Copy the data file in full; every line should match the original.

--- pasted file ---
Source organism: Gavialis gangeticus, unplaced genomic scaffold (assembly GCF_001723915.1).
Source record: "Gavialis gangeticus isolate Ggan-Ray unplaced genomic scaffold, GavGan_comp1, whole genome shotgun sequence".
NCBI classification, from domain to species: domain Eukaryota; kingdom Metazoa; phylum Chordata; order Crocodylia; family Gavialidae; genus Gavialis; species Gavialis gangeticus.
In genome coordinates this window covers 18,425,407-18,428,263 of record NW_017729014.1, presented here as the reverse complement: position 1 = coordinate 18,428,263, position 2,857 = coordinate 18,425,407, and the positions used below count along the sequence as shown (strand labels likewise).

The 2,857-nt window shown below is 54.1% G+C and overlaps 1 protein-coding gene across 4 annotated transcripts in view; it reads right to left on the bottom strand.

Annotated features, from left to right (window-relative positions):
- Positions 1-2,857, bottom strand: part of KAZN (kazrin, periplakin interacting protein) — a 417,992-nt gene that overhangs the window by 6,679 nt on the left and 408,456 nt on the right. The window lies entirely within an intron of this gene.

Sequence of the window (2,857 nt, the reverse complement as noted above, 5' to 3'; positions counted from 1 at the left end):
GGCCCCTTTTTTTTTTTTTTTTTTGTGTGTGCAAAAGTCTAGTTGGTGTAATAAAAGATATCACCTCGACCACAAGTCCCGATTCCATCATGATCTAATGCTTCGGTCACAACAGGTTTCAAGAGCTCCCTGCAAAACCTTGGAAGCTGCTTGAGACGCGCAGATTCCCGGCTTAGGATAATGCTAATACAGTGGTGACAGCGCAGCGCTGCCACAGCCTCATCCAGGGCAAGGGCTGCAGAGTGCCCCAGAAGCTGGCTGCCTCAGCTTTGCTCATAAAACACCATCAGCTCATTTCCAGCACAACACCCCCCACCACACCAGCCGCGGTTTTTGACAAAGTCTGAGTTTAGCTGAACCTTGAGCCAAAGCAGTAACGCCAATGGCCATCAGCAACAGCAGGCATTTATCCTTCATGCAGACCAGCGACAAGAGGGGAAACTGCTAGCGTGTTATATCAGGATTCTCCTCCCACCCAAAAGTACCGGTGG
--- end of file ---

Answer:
Source organism: Gavialis gangeticus, unplaced genomic scaffold (assembly GCF_001723915.1).
Source record: "Gavialis gangeticus isolate Ggan-Ray unplaced genomic scaffold, GavGan_comp1, whole genome shotgun sequence".
NCBI classification, from domain to species: domain Eukaryota; kingdom Metazoa; phylum Chordata; order Crocodylia; family Gavialidae; genus Gavialis; species Gavialis gangeticus.
In genome coordinates this window covers 18,425,407-18,428,263 of record NW_017729014.1, presented here as the reverse complement: position 1 = coordinate 18,428,263, position 2,857 = coordinate 18,425,407, and the positions used below count along the sequence as shown (strand labels likewise).

The 2,857-nt window shown below is 54.1% G+C and overlaps 1 protein-coding gene across 4 annotated transcripts in view; it reads right to left on the bottom strand.

Annotated features, from left to right (window-relative positions):
- Positions 1-2,857, bottom strand: part of KAZN (kazrin, periplakin interacting protein) — a 417,992-nt gene that overhangs the window by 6,679 nt on the left and 408,456 nt on the right. The window lies entirely within an intron of this gene.

Sequence of the window (2,857 nt, the reverse complement as noted above, 5' to 3'; positions counted from 1 at the left end):
GGCCCCTTTTTTTTTTTTTTTTTTGTGTGTGCAAAAGTCTAGTTGGTGTAATAAAAGATATCACCTCGACCACAAGTCCCGATTCCATCATGATCTAATGCTTCGGTCACAACAGGTTTCAAGAGCTCCCTGCAAAACCTTGGAAGCTGCTTGAGACGCGCAGATTCCCGGCTTAGGATAATGCTAATACAGTGGTGACAGCGCAGCGCTGCCACAGCCTCATCCAGGGCAAGGGCTGCAGAGTGCCCCAGAAGCTGGCTGCCTCAGCTTTGCTCATAAAACACCATCAGCTCATTTCCAGCACAACACCCCCCACCACACCAGCCGCGGTTTTTGACAAAGTCTGAGTTTAGCTGAACCTTGAGCCAAAGCAGTAACGCCAATGGCCATCAGCAACAGCAGGCATTTATCCTTCATGCAGACCAGCGACAAGAGGGGAAACTGCTAGCGTGTTATATCAGGATTCTCCTCCCACCCAAAAGTACCGGTGG